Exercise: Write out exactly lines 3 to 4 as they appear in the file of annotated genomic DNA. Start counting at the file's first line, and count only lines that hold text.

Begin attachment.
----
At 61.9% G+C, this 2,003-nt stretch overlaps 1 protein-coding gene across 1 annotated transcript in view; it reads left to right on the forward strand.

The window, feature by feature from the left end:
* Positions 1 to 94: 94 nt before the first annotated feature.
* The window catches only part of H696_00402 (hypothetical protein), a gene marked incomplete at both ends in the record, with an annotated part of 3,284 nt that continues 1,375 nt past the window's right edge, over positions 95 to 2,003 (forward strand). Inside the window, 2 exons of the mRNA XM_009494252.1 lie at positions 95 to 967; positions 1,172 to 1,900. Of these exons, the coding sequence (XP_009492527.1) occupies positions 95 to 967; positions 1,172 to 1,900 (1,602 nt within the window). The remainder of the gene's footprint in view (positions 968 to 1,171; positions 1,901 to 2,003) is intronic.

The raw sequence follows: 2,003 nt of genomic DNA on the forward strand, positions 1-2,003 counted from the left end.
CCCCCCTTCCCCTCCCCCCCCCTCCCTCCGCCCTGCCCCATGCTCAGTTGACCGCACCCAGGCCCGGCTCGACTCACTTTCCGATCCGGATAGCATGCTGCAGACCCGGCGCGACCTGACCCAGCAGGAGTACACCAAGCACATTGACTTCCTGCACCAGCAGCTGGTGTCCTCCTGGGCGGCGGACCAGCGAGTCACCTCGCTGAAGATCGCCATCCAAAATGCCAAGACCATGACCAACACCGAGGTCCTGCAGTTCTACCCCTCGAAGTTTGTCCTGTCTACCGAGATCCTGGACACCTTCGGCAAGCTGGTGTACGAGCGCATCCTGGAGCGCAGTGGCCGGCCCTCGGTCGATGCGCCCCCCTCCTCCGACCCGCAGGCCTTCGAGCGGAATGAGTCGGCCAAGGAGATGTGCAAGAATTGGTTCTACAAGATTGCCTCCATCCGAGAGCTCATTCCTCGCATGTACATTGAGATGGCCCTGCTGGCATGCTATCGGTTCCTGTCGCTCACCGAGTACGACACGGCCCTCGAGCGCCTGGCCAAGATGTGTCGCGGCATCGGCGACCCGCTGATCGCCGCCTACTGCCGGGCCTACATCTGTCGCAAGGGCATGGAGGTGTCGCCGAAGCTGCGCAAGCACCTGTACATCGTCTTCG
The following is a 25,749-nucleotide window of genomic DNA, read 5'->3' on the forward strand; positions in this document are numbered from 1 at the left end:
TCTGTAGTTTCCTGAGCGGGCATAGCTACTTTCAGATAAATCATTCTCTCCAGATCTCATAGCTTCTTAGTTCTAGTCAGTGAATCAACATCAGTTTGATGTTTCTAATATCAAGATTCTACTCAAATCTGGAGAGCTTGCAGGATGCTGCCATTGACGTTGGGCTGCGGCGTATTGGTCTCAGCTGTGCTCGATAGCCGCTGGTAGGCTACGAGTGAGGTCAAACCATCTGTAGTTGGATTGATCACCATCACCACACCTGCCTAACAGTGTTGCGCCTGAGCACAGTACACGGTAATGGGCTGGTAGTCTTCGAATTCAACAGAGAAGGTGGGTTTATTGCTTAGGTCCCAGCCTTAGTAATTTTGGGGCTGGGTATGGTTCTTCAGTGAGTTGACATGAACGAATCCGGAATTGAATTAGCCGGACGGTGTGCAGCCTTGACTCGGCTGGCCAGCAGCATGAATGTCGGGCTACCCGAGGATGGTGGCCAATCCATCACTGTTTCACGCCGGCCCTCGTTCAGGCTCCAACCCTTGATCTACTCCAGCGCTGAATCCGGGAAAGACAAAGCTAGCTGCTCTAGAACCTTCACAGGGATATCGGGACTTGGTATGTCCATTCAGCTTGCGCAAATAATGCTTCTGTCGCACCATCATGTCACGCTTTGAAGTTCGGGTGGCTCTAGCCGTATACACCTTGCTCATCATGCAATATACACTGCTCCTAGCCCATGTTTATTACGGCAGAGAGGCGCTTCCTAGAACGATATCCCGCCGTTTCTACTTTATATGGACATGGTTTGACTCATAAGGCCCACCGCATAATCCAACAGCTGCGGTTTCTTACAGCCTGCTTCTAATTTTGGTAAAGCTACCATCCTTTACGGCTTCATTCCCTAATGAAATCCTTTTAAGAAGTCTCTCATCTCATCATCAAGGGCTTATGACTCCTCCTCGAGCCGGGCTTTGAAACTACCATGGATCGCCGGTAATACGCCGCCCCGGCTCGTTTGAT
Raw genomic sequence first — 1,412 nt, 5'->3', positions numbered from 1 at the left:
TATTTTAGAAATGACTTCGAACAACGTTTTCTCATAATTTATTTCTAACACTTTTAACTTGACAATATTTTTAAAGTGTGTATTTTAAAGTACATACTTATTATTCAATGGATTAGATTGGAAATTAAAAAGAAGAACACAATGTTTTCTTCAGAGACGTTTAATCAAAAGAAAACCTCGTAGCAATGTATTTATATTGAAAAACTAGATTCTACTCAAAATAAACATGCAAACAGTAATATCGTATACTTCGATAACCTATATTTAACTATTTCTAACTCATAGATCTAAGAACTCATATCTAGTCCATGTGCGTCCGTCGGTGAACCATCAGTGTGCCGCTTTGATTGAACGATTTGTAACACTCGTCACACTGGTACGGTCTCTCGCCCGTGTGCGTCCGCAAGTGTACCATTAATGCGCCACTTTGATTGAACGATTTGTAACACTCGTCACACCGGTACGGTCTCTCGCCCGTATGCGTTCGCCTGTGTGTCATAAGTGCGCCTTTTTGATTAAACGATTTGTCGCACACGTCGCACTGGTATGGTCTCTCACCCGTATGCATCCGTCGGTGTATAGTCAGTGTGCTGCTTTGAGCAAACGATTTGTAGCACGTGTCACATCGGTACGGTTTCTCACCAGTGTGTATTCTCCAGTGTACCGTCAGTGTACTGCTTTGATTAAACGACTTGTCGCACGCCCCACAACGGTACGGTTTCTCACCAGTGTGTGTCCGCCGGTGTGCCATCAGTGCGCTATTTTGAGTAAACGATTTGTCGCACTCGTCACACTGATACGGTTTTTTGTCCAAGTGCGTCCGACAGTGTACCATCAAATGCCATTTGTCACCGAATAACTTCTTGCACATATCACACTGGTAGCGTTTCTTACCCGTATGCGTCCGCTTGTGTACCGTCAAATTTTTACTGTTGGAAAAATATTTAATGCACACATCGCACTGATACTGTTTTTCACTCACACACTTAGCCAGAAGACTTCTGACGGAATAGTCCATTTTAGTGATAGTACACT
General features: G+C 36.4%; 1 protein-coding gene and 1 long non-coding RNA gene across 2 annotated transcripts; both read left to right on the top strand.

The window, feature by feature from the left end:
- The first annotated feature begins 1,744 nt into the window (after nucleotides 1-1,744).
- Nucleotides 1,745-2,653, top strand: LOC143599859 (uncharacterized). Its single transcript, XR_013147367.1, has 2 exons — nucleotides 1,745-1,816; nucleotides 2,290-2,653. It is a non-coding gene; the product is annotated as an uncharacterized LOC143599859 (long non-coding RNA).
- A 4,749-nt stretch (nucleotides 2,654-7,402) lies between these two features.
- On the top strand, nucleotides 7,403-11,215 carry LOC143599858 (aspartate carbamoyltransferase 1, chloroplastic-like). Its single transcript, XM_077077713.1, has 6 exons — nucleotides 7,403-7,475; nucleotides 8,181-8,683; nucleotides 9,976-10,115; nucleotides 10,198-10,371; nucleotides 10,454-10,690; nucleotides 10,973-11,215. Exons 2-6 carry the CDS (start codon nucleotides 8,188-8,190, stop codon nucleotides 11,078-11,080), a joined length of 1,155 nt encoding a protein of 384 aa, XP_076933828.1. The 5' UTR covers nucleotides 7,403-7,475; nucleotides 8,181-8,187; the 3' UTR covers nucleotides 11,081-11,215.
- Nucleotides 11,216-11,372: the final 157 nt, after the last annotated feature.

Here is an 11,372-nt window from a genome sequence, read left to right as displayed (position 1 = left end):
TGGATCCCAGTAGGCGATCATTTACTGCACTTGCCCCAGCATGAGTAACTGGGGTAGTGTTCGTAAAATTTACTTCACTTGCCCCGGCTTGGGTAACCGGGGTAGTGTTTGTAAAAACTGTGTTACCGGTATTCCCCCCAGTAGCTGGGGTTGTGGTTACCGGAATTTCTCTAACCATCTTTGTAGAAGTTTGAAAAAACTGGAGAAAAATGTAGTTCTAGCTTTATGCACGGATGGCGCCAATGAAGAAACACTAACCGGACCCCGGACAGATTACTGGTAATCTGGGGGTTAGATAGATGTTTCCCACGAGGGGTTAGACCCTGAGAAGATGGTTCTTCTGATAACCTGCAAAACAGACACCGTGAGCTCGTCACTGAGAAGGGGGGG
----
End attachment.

* Positions 1 to 94: 94 nt before the first annotated feature.
* The window catches only part of H696_00402 (hypothetical protein), a gene marked incomplete at both ends in the record, with an annotated part of 3,284 nt that continues 1,375 nt past the window's right edge, over positions 95 to 2,003 (forward strand). Inside the window, 2 exons of the mRNA XM_009494252.1 lie at positions 95 to 967; positions 1,172 to 1,900. Of these exons, the coding sequence (XP_009492527.1) occupies positions 95 to 967; positions 1,172 to 1,900 (1,602 nt within the window). The remainder of the gene's footprint in view (positions 968 to 1,171; positions 1,901 to 2,003) is intronic.